The UK airline industry should first ask their own shareholders for bailouts

Carriers such as IAG and easyJet have boasted of healthy cash balances – it’s the regional airports more worthy of Treasury help

Rishi Sunak is right: airlines should ask their own shareholders for a bailout before they tap up the Treasury for public money.

The chancellor’s stance can be considered a U-turn since he seemed only last week to be ready to regard aviation as a special case. But a lot can happen in a few days and, in the interim, Sunak unveiled his flagship “furlough” scheme to keep workers in jobs by paying 80% of wages, up to £2,500 a month. That’s a huge help for all service industries, airlines included. It ought to be enough for now.

It will also have dawned on the Treasury that major UK operators can withstand a fair amount of temporary financial pain. EasyJet and IAG, owner of British Airways, have boasted about the size of their cash balances and the depth of their credit facilities. Fine, let them use those resources.

Indeed, easyJet gave a perfectly-timed illustration of its riches when it distributed a £171m dividend to its shareholders, including £60m for founder Sir Stelios Haji-Ioannou in Monaco, last week. Those same investors are free to recapitalise their airline should the need arise.

IAG and easyJet, thankfully, seemed to have absorbed the message and are not asking for bespoke deals or bail-outs. Instead, the difficulty for Sunak will come when he’s presented with pleas from weaker airlines and regional airports.

He can only promise pragmatism. It would be hard, for example, to mount an argument for saving a weak airline that couldn’t make profits in the pre-coronavirus age. There would, though, be a decent case for saving regional airports to boost economic recovery, as long as terms were good for taxpayers. But that’s getting ahead of events. In the meantime, the simple message is correct: shareholders and owners need to look out for their own interests.

Wetherspoons can afford to pay its staff

JD Wetherspoon, even after a near-halving of its share price during the coronavirus crisis, is valued by the stock market at almost £870m. Thus the 32% stake owned by Tim Martin, founder and chief executive, is currently worth about £280m.

Wetherspoon has also made profits every year since 1985, as it boasted in its last year’s financial report, including £100m-plus in each of the last three years. In common with a large part of the pub industry, the company also carries a lot of debt (roughly £800m at the last count) but that, in part, is because it has strong asset backing via its collection of freehold pubs.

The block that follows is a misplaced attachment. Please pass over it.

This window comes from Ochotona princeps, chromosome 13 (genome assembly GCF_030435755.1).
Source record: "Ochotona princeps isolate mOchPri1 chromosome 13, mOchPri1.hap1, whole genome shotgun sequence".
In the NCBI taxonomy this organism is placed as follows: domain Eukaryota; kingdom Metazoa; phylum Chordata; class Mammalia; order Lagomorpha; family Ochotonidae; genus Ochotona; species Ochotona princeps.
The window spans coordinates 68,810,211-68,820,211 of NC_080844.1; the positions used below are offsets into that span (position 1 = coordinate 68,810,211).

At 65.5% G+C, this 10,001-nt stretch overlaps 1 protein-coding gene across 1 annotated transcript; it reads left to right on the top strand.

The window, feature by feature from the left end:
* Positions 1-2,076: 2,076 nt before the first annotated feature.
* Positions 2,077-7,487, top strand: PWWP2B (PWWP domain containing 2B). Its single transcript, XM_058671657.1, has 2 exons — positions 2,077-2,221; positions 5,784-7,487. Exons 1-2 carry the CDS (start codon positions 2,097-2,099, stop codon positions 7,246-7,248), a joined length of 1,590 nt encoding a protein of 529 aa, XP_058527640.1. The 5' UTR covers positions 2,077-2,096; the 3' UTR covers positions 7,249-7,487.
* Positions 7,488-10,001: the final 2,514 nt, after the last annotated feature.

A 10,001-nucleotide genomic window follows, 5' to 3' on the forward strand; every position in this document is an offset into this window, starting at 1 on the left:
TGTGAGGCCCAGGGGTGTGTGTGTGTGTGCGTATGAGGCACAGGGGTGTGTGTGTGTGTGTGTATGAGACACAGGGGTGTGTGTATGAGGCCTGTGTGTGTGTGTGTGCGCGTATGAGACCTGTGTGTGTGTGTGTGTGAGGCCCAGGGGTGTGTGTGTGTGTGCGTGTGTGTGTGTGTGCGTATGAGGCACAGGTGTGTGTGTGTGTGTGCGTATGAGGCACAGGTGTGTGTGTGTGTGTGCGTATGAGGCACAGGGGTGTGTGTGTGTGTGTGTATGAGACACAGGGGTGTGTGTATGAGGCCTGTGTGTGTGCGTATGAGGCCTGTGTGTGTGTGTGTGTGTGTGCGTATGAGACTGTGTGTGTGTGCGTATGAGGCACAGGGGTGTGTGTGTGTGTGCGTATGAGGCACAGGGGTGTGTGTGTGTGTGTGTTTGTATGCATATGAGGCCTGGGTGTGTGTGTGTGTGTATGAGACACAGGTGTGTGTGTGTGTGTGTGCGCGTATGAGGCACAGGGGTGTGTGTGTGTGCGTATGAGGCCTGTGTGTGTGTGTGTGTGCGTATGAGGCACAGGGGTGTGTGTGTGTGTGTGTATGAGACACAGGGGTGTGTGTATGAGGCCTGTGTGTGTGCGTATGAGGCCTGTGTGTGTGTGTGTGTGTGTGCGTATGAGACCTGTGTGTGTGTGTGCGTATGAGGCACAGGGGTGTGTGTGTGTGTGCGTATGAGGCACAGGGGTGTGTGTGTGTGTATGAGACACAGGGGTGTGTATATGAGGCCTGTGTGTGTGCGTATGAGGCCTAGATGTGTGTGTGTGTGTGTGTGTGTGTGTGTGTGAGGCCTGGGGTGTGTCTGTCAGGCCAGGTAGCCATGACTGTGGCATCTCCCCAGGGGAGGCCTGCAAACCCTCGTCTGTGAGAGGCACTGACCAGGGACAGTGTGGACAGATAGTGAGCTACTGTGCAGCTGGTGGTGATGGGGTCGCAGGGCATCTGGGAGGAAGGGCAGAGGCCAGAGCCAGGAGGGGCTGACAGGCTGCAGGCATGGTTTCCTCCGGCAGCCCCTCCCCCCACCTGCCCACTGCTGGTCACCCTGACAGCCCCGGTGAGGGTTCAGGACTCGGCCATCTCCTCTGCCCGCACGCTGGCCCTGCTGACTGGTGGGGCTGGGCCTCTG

In regular times, it also generates a pile of cash, which is how it has been able to spend £513m on share buy-backs since 2013. Normal service will surely resume when the doors re-open. Wetherspoon is the maestro of the decent pint at an affordable price and is a nailed-on survivor.

This is the context in which to place Martin’s plea of poverty. The company cannot afford to pay staff until it has seen the details of the government’s “furlough” scheme, says Martin, because it is not Coca-Cola or McDonalds.

This argument sounds deeply disingenuous. Wetherspoon may not be a multinational, but it doesn’t have to be. It is being asked only to take a temporary cashflow hit to help staff until the Treasury’s retrospective 80% scheme is implemented.

Sunak is committed and the banks are under orders to lend where they can. Martin’s claim that his hands are somehow tied is not convincing. Wetherspoon could surely make the numbers work if it tried.

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Short-selling can be a force for good (sometimes)

The Financial Conduct Authority deserves a small cheer for its decision on Monday evening to allow investors to carry on shorting shares if they wish. A ban might have been popular but it’s not justified by events.

Short-sellers are not exclusively monstrous villains seeking to profit from catastrophe. As the FCA pointed out, some dull and boring investment strategies make use of “short” positions as a way to hedge risks.

Such techniques “benefit a wide range of ordinary investors including the pension funds for employees of companies and local government,” said the regulator. Quite. A ban might simply cause more problems, even for long-term investors.

There are, of course, specific instances when a ban could be justified – for example, if short-sellers sense an opportunity to send a bank over the edge by causing a run. But that’s not the current position, thankfully.


Nils Pratley

The GuardianTramp

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